Over the holiday break, I decided to watch the newest Superman movie and I was certainly disappointed in the silly story, the rebooting of the franchise, and the awful acting of the lead character. Superman should be wily, and funny, and tough. He never preens.
It’s always boring when movie production houses feel they have to re-start a story that’s been never-endingly told for generations. We pretty much know the backstory of Superman and we don’t need to re-live, over and over again, every 10 years or so, just how the star child becomes the Superman on earth.
In my short life, I think I’ve lived through at least a dozen iterations of Superman in film and on television and I would be perfectly fine to have a new Superman just appear in media res. We get it he’s special and Superhuman, so just drop him in and let the story start with no explanation necessary!
Superman isn’t the only comic book franchise that loves to reboot, and re-tell, and re-start.
Batman is also a guilty cousin. How many Batmans have we had to put up with over the years in the mainstream media and how many times did we have to re-live his story of becoming?
Don’t forget Spider-Man! He’s on Broadway, and TV and the movies, and yes, he’ll reboot his story all over again for you, too!
I wouldn’t mind these re-re-re-tellings of “how they became” if they were just a little bit more interesting. It’s funny, I never tire of hearing the horror of how Oedipus became King, but I’m not so interested in hearing again — for the hundredth time — how Batman’s parents were murdered.
One interesting, common, tether between the three main “Man” comic book heroes is the notion of irrevocable change in childhood and its effect on how the kids become who they are in adulthood.
All three mans — Superman, Batman and Spider-Man — had to cope with severe death and incomprehensible loss and wanton murder and purposeful abandonment at an early age, and that hardship loss of social justice formed them into becoming crusaders for the public good.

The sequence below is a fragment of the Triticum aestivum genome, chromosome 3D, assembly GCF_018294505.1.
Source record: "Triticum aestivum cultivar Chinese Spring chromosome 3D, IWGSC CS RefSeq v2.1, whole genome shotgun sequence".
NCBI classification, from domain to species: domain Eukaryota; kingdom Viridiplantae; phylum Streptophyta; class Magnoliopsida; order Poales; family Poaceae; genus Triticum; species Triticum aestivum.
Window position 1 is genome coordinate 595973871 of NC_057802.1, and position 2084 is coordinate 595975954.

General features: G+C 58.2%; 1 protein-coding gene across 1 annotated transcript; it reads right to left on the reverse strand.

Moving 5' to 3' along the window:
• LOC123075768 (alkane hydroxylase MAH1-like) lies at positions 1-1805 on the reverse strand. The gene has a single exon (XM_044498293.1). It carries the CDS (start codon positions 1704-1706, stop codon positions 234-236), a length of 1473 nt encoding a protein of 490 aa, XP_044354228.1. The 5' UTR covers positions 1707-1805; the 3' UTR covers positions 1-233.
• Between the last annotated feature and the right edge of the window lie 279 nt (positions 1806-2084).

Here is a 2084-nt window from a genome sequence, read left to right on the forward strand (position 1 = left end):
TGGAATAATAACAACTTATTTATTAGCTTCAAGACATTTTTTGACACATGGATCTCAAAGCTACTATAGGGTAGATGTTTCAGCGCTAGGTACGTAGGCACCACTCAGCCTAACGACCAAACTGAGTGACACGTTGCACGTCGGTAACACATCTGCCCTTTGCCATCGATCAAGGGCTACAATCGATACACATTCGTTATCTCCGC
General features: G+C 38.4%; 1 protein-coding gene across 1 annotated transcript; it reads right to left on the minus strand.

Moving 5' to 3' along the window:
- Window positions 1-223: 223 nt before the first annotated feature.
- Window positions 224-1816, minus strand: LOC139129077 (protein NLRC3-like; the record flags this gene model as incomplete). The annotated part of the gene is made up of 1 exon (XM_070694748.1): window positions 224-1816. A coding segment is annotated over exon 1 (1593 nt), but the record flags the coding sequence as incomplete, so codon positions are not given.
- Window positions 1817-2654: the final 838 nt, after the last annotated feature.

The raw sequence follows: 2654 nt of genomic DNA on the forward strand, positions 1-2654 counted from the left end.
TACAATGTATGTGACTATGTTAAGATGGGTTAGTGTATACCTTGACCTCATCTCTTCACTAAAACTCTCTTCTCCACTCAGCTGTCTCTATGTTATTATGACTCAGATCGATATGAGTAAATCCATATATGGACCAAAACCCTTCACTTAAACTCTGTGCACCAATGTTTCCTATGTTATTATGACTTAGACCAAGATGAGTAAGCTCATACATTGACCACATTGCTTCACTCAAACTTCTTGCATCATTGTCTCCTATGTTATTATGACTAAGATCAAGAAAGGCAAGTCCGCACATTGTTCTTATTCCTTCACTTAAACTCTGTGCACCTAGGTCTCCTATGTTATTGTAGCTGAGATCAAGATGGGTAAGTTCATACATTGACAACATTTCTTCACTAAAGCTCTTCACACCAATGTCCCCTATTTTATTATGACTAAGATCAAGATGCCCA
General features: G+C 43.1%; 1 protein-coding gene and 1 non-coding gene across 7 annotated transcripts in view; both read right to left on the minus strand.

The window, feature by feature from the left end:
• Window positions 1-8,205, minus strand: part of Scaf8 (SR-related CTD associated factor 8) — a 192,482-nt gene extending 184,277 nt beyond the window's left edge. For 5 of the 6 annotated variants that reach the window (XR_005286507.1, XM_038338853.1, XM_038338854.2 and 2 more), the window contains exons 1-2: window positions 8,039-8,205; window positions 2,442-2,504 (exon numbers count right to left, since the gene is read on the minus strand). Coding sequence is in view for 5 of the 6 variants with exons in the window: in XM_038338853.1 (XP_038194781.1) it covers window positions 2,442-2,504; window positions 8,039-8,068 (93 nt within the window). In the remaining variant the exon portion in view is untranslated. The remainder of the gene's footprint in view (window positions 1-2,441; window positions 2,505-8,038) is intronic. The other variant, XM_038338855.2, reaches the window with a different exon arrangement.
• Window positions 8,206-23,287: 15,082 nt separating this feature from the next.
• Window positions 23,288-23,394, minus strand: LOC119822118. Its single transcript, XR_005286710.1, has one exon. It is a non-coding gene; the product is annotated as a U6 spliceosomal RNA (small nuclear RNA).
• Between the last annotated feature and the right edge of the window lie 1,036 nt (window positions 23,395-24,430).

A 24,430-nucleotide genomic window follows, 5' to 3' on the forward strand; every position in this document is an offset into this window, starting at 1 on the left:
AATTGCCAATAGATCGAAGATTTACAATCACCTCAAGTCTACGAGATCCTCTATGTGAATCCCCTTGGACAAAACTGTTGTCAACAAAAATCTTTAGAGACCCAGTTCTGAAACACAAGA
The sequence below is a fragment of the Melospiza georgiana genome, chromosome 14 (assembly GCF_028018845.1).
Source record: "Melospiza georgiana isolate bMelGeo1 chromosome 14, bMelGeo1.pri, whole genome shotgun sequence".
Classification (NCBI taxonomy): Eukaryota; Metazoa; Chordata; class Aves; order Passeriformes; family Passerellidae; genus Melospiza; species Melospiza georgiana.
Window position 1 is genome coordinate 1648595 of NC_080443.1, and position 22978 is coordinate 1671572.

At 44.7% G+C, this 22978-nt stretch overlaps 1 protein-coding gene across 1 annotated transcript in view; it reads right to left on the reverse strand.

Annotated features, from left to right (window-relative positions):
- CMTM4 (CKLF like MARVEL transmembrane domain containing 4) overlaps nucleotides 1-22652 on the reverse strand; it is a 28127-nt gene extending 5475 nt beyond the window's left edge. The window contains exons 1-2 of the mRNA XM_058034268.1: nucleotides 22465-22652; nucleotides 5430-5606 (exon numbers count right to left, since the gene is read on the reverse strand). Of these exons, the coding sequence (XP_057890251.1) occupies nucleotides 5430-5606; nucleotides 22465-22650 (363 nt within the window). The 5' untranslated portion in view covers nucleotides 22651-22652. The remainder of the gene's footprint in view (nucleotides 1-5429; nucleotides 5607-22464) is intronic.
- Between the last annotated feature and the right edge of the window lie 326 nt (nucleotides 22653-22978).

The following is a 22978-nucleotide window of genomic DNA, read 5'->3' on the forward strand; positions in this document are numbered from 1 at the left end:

Disney’s Bambi had to deal with overcoming the devastating murder of his mother, but that didn’t turn him into an animal SuperHero. I guess the human sense of justice was lost on him in ink.
I understand, from a dramaturgical standpoint, why that sort of irrevocable loss is important to the history of a comic book hero, but I also wonder what sort of influence that loss has on the intended readership and audience for the product.
Do young children admire these similar young people who are forced by circumstance to overcome their early deficits to later become bathed in public adoration? Or are those reading these comics more likely to be less able to relate to the hero because they cannot really comprehend the loss of a parent except by reverse osmosis and projection?
Do we really want to promote and celebrate how “murder makes the child into a superhuman hero” into the chains of our current societal condition? What lesson is being taught? What crusade is being waged?
Are we condemning, or celebrating the — “Now I am become Death, the destroyer of worlds” — meme in our children with the comic books they read? Inhuman power creates human destruction — and the reverberation in the child shakes the man the to core.